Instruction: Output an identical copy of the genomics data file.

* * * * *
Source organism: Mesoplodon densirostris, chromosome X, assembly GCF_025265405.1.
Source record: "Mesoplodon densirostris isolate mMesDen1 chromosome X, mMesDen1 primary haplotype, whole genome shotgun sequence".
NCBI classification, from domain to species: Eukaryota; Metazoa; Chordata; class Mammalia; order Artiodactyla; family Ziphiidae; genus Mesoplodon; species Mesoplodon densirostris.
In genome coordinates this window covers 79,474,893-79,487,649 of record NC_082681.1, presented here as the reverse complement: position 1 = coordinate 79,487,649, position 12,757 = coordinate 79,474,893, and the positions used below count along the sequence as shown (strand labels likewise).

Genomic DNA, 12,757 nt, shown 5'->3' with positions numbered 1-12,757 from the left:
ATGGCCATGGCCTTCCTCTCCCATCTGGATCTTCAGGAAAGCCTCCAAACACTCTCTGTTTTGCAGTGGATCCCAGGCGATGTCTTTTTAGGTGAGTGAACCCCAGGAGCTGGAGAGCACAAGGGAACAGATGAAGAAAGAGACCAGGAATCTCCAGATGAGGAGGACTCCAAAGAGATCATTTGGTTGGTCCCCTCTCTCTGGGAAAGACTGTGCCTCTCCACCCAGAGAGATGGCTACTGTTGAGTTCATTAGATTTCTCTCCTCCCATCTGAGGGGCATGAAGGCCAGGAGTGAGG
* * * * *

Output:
Source organism: Mesoplodon densirostris, chromosome X, assembly GCF_025265405.1.
Source record: "Mesoplodon densirostris isolate mMesDen1 chromosome X, mMesDen1 primary haplotype, whole genome shotgun sequence".
NCBI classification, from domain to species: Eukaryota; Metazoa; Chordata; class Mammalia; order Artiodactyla; family Ziphiidae; genus Mesoplodon; species Mesoplodon densirostris.
In genome coordinates this window covers 79,474,893-79,487,649 of record NC_082681.1, presented here as the reverse complement: position 1 = coordinate 79,487,649, position 12,757 = coordinate 79,474,893, and the positions used below count along the sequence as shown (strand labels likewise).

Genomic DNA, 12,757 nt, shown 5'->3' with positions numbered 1-12,757 from the left:
ATGGCCATGGCCTTCCTCTCCCATCTGGATCTTCAGGAAAGCCTCCAAACACTCTCTGTTTTGCAGTGGATCCCAGGCGATGTCTTTTTAGGTGAGTGAACCCCAGGAGCTGGAGAGCACAAGGGAACAGATGAAGAAAGAGACCAGGAATCTCCAGATGAGGAGGACTCCAAAGAGATCATTTGGTTGGTCCCCTCTCTCTGGGAAAGACTGTGCCTCTCCACCCAGAGAGATGGCTACTGTTGAGTTCATTAGATTTCTCTCCTCCCATCTGAGGGGCATGAAGGCCAGGAGTGAGG